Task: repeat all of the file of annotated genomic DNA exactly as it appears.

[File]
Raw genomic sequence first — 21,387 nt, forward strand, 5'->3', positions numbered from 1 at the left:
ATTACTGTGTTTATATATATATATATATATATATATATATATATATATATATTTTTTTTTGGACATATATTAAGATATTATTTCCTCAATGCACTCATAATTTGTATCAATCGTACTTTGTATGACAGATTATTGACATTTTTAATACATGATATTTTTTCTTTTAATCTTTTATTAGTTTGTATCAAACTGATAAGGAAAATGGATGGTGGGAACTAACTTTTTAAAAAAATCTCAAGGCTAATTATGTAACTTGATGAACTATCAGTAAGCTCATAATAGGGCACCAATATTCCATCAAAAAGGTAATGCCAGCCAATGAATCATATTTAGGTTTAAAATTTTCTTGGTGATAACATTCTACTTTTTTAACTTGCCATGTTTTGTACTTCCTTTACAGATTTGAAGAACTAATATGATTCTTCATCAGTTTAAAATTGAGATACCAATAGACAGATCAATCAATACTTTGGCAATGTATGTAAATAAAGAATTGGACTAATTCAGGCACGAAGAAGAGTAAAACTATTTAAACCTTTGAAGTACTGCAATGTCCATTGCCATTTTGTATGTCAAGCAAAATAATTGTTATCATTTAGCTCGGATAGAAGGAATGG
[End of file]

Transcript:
Raw genomic sequence first — 21,387 nt, forward strand, 5'->3', positions numbered from 1 at the left:
ATTACTGTGTTTATATATATATATATATATATATATATATATATATATATATTTTTTTTTGGACATATATTAAGATATTATTTCCTCAATGCACTCATAATTTGTATCAATCGTACTTTGTATGACAGATTATTGACATTTTTAATACATGATATTTTTTCTTTTAATCTTTTATTAGTTTGTATCAAACTGATAAGGAAAATGGATGGTGGGAACTAACTTTTTAAAAAAATCTCAAGGCTAATTATGTAACTTGATGAACTATCAGTAAGCTCATAATAGGGCACCAATATTCCATCAAAAAGGTAATGCCAGCCAATGAATCATATTTAGGTTTAAAATTTTCTTGGTGATAACATTCTACTTTTTTAACTTGCCATGTTTTGTACTTCCTTTACAGATTTGAAGAACTAATATGATTCTTCATCAGTTTAAAATTGAGATACCAATAGACAGATCAATCAATACTTTGGCAATGTATGTAAATAAAGAATTGGACTAATTCAGGCACGAAGAAGAGTAAAACTATTTAAACCTTTGAAGTACTGCAATGTCCATTGCCATTTTGTATGTCAAGCAAAATAATTGTTATCATTTAGCTCGGATAGAAGGAATGG